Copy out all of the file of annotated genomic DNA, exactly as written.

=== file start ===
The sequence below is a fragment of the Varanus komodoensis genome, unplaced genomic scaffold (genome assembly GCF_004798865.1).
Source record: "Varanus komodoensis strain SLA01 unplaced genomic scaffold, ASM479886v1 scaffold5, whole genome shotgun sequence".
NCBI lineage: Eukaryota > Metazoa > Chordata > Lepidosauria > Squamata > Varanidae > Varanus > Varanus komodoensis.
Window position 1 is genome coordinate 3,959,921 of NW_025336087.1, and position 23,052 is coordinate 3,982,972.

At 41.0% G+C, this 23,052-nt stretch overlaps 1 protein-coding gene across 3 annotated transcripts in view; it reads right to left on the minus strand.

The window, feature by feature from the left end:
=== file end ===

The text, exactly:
The sequence below is a fragment of the Varanus komodoensis genome, unplaced genomic scaffold (genome assembly GCF_004798865.1).
Source record: "Varanus komodoensis strain SLA01 unplaced genomic scaffold, ASM479886v1 scaffold5, whole genome shotgun sequence".
NCBI lineage: Eukaryota > Metazoa > Chordata > Lepidosauria > Squamata > Varanidae > Varanus > Varanus komodoensis.
Window position 1 is genome coordinate 3,959,921 of NW_025336087.1, and position 23,052 is coordinate 3,982,972.

At 41.0% G+C, this 23,052-nt stretch overlaps 1 protein-coding gene across 3 annotated transcripts in view; it reads right to left on the minus strand.

The window, feature by feature from the left end: